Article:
Isabelle Stengers’ The Invention of Modern Science is pretty much the best thing anyone has written about the science wars (the disputes between scientists and those in the humanities and ‘soft’ social sciences doing “science studies”: the biggest battles were fought in the 1990s, but I think the issues are still very much alive today). Stengers is close to Bruno Latour (about whom I have expressed reservations), but she goes into the theoretical issues about the status of science’s claims to truth more deeply, and — I think — more cogently and convincingly, than he does.
Stengers starts by asking where science’s claims to truth come from. She goes through various philosophers of science, like Popper, Kuhn, Lakatos, and Feyerabend, and notes the difficulties with their various formulations, as well as how their various accounts relate to scientists’ own images of what they are doing. All these thinkers try to balance the atemporal objectivity of science with their sense that science is a process, which therefore has a history (Kuhn’s paradigm shifts, Popper’s process of falsification) in at least some sense. But Stengers argues that none of these thinkers view science historically enough. The emergence of modern science is an event: in the way he appeals to facts, or more precisely to experiments, to back up his arguments, Galileo introduces a new mode and method of discerning truth into our culture. And every new discovery, every new scientific experiment, is in similar ways a new event.
Understanding science historically, as an event, goes against the claims made for science as revealing the deep truth of the universe, as being the ultimate authority, as promising to provide a “theory of everything.” But it doesn’t really go against how scientists actually work, most of the time, when they perform experiments that lead them to certain results about which they then make theories. The novelty of science, compared to other ways that we make distinctions, account for facts, or explain processes, is that, in science, we put ourselves into an experimental situation, which is to say, into a situation in which we are forced to accept certain results and consequences, which come to us from the outside world with which we are interacting, even when these results and consequences go against our own interests and predispositions. In doing this, science becomes a method for separating truth from fiction — at least in certain well-defined situations.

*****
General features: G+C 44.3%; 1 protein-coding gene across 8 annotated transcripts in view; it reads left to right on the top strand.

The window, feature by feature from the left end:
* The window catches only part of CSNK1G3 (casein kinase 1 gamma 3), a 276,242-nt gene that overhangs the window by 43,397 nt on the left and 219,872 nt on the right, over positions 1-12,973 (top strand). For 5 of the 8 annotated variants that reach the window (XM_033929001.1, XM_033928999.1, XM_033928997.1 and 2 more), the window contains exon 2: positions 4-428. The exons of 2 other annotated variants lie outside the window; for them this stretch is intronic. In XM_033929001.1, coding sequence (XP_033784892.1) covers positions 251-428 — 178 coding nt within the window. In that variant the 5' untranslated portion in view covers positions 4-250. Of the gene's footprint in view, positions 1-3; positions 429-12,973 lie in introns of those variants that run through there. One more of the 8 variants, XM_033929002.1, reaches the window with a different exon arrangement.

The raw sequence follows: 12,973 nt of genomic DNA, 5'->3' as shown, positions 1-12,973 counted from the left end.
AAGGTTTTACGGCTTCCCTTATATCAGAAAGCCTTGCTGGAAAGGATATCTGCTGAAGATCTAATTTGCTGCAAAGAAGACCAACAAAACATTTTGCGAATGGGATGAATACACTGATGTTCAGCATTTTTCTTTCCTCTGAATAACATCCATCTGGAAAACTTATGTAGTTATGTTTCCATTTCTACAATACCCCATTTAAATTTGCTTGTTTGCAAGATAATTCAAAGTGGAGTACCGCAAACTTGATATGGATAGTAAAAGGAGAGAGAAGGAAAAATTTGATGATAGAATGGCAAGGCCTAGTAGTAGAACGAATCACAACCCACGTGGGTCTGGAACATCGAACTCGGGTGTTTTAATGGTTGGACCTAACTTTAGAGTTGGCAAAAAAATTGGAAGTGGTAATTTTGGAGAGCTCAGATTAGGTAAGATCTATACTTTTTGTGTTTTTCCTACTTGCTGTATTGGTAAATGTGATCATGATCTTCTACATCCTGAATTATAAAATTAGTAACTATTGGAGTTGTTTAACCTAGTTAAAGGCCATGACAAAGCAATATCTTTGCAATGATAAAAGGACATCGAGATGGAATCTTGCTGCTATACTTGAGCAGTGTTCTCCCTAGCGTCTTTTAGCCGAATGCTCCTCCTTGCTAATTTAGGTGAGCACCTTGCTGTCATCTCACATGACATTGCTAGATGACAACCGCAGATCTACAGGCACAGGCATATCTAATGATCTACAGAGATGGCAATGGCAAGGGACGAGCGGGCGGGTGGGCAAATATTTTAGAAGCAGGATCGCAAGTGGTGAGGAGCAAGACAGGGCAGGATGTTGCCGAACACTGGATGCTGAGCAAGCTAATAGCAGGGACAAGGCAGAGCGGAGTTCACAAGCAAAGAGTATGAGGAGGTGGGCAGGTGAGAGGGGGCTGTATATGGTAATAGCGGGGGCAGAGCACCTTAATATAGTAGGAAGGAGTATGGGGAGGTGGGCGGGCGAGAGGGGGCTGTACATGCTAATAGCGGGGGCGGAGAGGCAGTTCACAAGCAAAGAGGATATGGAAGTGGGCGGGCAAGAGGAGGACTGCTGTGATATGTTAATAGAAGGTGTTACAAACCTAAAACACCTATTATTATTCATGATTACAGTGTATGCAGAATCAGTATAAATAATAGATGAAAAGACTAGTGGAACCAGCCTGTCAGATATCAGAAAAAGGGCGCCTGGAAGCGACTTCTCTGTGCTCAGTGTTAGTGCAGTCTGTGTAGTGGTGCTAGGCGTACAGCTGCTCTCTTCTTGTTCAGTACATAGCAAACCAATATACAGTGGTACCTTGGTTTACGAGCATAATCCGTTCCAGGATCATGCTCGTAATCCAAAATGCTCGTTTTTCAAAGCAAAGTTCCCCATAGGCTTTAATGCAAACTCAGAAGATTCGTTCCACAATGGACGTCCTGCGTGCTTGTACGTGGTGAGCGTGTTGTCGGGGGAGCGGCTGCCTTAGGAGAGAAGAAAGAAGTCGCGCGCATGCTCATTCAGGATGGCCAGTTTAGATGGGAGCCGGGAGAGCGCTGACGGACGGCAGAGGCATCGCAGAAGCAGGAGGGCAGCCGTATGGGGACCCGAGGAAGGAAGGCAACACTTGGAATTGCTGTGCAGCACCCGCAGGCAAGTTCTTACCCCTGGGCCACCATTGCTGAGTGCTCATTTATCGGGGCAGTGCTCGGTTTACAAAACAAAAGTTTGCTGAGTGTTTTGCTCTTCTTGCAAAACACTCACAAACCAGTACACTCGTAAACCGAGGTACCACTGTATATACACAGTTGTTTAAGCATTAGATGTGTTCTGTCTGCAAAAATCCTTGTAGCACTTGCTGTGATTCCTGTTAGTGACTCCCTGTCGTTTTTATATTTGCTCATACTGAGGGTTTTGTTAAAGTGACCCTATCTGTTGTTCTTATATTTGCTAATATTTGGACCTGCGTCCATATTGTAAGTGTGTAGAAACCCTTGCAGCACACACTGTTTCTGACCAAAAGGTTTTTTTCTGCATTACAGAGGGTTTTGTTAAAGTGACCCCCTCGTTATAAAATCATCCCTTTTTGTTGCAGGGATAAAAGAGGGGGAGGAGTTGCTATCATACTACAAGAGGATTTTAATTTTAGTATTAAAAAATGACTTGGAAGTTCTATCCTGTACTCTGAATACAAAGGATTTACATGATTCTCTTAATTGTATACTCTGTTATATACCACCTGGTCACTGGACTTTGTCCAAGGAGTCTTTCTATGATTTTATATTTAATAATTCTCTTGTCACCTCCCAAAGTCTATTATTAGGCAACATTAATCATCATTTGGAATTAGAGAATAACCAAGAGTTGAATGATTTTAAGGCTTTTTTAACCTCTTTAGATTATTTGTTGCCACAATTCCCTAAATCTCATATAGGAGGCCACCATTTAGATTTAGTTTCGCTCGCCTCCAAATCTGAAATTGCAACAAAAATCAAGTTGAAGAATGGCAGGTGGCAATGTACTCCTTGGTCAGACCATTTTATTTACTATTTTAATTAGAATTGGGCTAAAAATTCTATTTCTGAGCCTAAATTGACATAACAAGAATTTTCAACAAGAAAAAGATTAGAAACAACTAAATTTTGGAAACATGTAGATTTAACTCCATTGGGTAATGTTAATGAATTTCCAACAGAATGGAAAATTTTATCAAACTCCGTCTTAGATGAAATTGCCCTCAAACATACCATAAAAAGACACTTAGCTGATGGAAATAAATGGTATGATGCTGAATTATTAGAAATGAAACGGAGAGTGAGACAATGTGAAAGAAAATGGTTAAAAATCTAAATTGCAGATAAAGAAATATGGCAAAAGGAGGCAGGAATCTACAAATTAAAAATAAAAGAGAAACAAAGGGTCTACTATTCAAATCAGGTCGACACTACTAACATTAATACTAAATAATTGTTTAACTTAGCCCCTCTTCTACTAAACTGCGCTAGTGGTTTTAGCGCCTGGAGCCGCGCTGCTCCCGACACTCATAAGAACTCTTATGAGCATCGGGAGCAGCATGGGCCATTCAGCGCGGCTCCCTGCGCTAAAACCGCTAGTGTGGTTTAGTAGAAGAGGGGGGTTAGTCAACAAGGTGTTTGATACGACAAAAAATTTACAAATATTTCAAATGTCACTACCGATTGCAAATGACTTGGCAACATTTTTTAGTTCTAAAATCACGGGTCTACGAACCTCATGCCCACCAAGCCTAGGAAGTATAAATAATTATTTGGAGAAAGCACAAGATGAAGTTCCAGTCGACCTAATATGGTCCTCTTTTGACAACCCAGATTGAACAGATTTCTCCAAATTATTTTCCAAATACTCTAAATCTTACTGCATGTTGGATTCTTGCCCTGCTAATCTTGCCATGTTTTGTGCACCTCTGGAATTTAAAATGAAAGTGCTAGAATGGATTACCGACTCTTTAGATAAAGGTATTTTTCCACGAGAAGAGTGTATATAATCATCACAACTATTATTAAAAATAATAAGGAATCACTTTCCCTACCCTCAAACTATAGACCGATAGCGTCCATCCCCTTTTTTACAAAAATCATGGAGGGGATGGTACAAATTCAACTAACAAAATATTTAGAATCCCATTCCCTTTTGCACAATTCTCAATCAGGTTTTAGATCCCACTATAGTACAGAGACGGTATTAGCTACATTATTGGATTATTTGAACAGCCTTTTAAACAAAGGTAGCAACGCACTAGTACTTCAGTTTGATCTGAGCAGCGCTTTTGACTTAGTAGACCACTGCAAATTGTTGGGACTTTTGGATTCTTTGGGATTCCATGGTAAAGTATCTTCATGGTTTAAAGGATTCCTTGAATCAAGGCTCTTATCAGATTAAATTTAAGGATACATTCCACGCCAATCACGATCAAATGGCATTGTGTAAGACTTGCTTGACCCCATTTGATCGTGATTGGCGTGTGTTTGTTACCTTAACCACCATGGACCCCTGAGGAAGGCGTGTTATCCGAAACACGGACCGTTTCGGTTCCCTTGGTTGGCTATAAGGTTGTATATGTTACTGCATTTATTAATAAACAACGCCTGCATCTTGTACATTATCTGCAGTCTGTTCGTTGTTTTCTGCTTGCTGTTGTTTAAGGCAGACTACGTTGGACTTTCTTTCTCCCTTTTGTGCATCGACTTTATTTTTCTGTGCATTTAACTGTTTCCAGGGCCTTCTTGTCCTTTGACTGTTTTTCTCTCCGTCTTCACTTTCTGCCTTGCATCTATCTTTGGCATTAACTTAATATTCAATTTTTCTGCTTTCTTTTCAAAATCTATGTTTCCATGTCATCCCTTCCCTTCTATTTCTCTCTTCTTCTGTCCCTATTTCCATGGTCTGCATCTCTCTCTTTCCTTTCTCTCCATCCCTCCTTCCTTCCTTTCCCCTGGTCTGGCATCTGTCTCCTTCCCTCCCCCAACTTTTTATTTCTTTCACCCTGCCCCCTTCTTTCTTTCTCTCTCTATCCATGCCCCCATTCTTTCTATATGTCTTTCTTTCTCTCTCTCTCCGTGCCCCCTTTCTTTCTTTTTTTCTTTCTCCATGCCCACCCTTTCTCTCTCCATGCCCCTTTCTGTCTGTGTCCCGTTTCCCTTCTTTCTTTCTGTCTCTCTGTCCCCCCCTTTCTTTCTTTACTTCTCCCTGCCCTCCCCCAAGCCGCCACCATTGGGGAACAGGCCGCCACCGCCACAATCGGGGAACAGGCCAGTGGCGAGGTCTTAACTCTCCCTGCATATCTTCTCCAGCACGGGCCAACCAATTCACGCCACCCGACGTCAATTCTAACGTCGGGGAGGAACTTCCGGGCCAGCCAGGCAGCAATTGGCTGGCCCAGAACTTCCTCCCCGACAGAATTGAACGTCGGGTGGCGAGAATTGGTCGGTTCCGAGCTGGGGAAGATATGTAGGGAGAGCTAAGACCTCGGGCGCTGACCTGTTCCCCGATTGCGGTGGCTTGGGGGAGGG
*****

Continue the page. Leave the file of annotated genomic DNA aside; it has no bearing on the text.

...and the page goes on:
From this point of view, it’s obvious that science is not merely an arbitrary “social construction” (as scientists often accuse “science studies” people of believing, and as some naive “science studies” people actually may believe). But Stengers’ account also means that “hard” science’s claim to authority is not unlimited, but is grounded in particular events, particular experiments, a particular history. Scientific practice doesn’t vanish into the truth disclosed by that practice. To the contrary: scientific truth remains embedded in the historical practice of science. This is where Latour’s explorations of concrete scientific practices come into the picture. This is also where and why science is, as Stengers repeatedly says, intrinsically political. It’s a matter of scientific claims negotiating with the many other sorts of claims that it encounters, in culture and society, but also in the “natural” world.